Rice urges Israel to open Gaza crossings

She believes freer passage will foster economic development in areas that will become independent Palestinian state.

rice 298 ap (photo credit: AP [file])
rice 298 ap
(photo credit: AP [file])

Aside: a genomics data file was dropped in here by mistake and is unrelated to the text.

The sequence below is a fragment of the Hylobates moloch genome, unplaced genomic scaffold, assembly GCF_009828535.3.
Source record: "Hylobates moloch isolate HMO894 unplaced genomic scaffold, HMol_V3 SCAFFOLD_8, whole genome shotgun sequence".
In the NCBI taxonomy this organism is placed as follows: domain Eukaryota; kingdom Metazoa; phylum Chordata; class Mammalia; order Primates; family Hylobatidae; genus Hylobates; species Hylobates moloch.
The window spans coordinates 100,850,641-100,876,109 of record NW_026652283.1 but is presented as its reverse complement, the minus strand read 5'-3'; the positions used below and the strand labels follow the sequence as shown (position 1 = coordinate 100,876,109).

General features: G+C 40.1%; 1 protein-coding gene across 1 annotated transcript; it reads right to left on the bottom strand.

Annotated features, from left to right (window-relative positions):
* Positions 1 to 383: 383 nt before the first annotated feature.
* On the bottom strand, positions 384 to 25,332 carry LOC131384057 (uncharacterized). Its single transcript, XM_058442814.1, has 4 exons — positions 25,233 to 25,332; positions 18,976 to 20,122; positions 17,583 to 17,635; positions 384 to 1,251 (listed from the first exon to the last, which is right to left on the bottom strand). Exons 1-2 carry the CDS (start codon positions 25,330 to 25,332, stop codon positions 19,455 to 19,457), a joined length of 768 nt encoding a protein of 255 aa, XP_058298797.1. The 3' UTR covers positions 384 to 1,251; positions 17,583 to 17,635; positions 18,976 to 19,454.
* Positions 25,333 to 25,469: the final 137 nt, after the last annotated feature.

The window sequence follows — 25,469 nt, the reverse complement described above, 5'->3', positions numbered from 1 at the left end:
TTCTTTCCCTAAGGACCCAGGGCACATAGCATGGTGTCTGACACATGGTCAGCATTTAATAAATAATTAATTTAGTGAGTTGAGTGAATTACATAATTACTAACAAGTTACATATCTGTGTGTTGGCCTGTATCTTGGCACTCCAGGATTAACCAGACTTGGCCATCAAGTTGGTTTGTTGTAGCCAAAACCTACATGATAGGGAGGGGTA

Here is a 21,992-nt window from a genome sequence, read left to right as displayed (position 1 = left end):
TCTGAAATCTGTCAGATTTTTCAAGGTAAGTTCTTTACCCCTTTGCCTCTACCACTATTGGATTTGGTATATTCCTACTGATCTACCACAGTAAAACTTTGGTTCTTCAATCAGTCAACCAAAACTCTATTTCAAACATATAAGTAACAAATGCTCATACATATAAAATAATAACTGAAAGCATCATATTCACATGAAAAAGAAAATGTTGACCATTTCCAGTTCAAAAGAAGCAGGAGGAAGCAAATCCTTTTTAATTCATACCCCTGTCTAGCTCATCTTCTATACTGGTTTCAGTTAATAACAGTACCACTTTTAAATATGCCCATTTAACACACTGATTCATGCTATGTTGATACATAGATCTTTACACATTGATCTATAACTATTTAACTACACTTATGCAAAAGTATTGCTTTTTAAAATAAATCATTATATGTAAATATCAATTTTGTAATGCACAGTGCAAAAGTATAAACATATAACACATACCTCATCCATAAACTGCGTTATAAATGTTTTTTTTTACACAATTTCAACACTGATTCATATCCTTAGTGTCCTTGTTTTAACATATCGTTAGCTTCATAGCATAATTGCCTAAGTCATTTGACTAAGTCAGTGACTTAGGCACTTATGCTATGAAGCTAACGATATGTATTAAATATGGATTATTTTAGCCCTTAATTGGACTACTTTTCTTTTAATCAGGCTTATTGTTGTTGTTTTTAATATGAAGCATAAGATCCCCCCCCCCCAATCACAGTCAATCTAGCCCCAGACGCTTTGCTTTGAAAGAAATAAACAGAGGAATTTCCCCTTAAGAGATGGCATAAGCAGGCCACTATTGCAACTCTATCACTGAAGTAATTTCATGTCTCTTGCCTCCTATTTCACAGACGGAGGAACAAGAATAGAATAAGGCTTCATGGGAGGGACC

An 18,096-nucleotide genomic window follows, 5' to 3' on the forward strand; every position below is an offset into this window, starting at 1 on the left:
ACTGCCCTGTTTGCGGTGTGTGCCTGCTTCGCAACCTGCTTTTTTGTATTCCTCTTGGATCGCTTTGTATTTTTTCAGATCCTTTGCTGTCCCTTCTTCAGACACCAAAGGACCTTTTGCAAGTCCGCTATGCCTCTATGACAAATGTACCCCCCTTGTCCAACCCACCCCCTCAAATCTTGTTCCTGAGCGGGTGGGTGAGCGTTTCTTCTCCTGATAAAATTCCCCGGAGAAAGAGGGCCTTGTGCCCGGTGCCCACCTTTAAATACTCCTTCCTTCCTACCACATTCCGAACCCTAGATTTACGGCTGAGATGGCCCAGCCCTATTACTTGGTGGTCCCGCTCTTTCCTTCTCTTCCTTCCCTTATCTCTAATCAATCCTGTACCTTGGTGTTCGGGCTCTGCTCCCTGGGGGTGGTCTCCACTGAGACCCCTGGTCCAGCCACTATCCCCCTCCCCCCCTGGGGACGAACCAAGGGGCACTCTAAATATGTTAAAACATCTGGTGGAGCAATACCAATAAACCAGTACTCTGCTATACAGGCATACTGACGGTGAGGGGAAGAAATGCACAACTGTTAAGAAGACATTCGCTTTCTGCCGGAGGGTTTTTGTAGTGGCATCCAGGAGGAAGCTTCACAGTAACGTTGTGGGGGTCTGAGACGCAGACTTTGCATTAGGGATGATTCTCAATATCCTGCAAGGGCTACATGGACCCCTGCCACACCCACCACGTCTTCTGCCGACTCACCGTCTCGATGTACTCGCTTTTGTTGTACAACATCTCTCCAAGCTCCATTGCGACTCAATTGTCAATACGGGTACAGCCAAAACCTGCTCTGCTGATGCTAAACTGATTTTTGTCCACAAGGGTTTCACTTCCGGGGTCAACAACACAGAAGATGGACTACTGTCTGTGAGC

On Tuesday, US Secretary of State Condoleezza Rice urged Israel to dramatically ease conditions at the border crossings to and from the Gaza Strip and to lift restrictions on freedom of movement for Palestinians in the West Bank. Late Tuesday, Rice told reporters that the borders "need to get freed up so that the kind of economic program we all want to see in the Palestinian territories" could begin. Rice, during a Tuesday visit to Ottawa, suggested that Israel must loosen controls at the border crossings to allow freer passage for Palestinians into Israel and Egypt and to foster economic development in areas that would one day be an independent Palestinian state. "It is very clear that the crossings issues need to get resolved, not just the Rafah crossings but the issues of freedom of movement within the West Bank and issues about other crossings that need to be freed up," Rice said. She did not specifically call on Israel to change its border policies, but did not dispute the findings of Quartet envoy James Wolfensohn that Israel was stalling on the restoration of movement across the borders. Rice spoke a day after Wolfensohn admonished Israel for moving too slowly on negotiations to open the borders. In a letter to the UN, US, Russia, Britain and the EU written last week and obtained this week by the media, including The Jerusalem Post, Wolfensohn wrote, "The government of Israel, with its important security concerns, is loath to relinquish control, almost acting as though there has been no withdrawal, delaying making difficult decisions and preferring to take difficult matters back into slow-moving subcommittees." He warned that failure to open the borders could harm investments in the basic infrastructure projects needed for a viable Palestinian economy and industry, agriculture and tourism projects. "Until the movement issues are resolved, however, and the PA is able to provide stable governance and to reassert civil control, we will be hard pressed to convince governments or investors that anything much has changed, and that this is truly a bankable part of the world once again," Wolfensohn wrote. He said that since September 17, the Rafah crossing hasd been opened only intermittently to allow passage for humanitarian cases. It was also opened briefly this week and then closed again. Wolfensohn added that the flow of workers and good from Gaza to Israel "has ground to a halt." In the months before disengagement, he wrote, some 6,500 workers entered Israel from Gaza daily. That number dropped to 100 for the month of September and to zero in early October. "Truckloads of exports coming from Gaza in the same period have declined from about 35 per day to a mere handful," he said. He said the differences could be quickly resolved, and expressed disappointment he didn't reach a solution during a trip to the region earlier this month. "While the Palestinians were eager to come to closure, [Israel] preferred to leave difficult questions to committees that will not meet until after the Jewish holidays," he wrote. A diplomatic source defended Israel's handling of the border crossings. He blamed the Palestinian Authority for their closings, explaining that the traffic flow through them would be normalized if the PA would control terror attacks. Opening the borders, he said, is dependent on the security situation. "We are not going to give free passage to terrorists. With all due concern and consideration to the daily life of the Palestinian people, we are not going to give free passage to terrorists," he said. The diplomatic source said that opening the passages often results in a terrorist attack. Mofaz's sudden invitation to Cairo to discuss the border crossings came following Mubarak's meeting on Monday with PA Chairman Mahmoud Abbas, who stopped in Egypt to brief Mubarak on his talks with US President George W. Bush in Washington last week. Israel is seeking foreign inspectors, possibly from the EU, at the Rafah crossing to ensure unwanted terrorists are not allowed into the Gaza Strip. While in Cairo, Mofaz is also expected to bring up the increased arms smuggling along the 240-kilometer border with Sinai, as well as into the Gaza Strip. Defense officials also said Mofaz would discuss the Egyptian role in the overall peace process and other regional issues. AP contributed to this report.